World War II and Its Connection to the Origin of the BLM

By Robert King

After World War II ended in 1945, the nation was left with the task of changing to a peacetime economy.  The same was true for the federal government, which had created or enlarged agencies for wartime needs.  One response to this was passage of the Reorganization Act of 1945 (59 Stat. 613).  The act authorized the President to reexamine the organization and efficiency of all federal agencies to “facilitate orderly transition from war to peace” and to accomplish efficiency, cost-savings, and the consolidation of functions where appropriate. 

A photograph of a soldier near the American flag at the crest of Mount Suribachi.
A view from the crest of Mount Suribachi, Iwo Jima, after U.S. Marines fought their way up the slope, circa February 1945.  (United States Archives)
Under this act, President Harry S. Truman prepared “Reorganization Plan No. 3 of 1946,” introducing it to the Congress on May 16, 1946.  Section 403 in part IV of the President’s plan proposed the creation of a new federal agency, the Bureau of Land Management, from a merger of the General Land Office and the Grazing Service.  Some of the functions of the two agencies already overlapped, and the Grazing Service had run into some disfavor with western senators for advocating higher grazing fees.  Under section 6 of the Reorganization Act, the President’s plan would take effect unless both houses of Congress passed a resolution stating that they did not concur with the plan within 60 days.  The House of Representatives passed a resolution of nonconcurrence, but the Senate did not.  Hence, the President’s plan came into effect on July 16, 1946, 60 days after its presentation to Congress, and the BLM was thus “created” on that date.  The BLM therefore officially began as an agency created in the wake of World War II as the nation transitioned to peace and prosperity.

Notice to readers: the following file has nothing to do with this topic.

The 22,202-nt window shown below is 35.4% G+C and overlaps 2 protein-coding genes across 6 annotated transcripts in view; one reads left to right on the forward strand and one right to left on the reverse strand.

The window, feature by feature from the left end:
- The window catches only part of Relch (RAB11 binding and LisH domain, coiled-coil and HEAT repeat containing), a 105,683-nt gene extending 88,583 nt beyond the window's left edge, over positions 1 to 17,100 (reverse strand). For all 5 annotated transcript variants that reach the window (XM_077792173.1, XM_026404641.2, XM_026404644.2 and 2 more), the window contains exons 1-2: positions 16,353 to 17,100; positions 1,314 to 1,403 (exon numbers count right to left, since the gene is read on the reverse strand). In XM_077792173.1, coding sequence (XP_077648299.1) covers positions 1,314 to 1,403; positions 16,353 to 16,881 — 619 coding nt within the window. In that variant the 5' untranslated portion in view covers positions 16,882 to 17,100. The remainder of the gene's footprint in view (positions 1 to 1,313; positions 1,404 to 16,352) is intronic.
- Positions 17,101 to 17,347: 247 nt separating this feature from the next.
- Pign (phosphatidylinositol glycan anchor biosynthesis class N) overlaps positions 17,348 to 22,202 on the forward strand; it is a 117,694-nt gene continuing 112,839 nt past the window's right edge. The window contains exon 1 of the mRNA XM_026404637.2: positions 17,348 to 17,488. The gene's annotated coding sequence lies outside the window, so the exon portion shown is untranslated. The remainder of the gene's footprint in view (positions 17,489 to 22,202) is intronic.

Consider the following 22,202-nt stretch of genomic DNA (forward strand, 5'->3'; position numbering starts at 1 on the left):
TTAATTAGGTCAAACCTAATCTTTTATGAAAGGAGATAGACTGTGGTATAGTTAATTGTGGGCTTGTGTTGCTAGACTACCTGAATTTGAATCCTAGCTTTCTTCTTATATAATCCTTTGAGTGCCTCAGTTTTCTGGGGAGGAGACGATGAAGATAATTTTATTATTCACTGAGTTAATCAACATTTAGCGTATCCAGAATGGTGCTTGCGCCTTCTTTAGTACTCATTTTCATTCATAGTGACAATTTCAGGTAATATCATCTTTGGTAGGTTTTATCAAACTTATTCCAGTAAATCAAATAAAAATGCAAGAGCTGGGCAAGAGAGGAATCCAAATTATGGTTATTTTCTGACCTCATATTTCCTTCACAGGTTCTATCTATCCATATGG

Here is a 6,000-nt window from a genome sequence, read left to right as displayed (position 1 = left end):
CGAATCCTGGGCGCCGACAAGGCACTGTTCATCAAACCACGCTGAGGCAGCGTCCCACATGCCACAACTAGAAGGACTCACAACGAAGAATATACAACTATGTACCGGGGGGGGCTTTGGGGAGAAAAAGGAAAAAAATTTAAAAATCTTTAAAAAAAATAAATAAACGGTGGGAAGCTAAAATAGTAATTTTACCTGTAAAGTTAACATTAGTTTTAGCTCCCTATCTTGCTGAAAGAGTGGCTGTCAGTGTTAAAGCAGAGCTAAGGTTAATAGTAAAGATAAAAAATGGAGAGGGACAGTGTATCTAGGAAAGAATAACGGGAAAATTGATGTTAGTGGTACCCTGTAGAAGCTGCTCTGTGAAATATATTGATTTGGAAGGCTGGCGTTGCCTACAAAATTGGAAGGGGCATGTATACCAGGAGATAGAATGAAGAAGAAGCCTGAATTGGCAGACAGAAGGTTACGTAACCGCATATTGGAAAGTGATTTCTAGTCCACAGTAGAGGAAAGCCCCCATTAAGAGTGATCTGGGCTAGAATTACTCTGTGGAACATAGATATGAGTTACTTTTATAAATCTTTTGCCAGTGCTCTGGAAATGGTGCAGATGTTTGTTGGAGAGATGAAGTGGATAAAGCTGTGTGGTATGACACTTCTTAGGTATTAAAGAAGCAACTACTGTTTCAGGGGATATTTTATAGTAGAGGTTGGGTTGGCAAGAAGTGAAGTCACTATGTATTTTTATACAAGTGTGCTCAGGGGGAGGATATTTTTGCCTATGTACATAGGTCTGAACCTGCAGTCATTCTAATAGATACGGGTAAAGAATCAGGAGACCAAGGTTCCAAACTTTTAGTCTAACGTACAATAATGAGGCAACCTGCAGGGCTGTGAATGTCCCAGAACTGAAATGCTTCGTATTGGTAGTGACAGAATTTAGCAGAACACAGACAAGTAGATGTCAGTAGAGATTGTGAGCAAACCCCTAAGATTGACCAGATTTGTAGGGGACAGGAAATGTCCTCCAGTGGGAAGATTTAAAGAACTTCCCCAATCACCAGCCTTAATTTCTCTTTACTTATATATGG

Robert King has been the state archaeologist for the BLM in Alaska since 1986.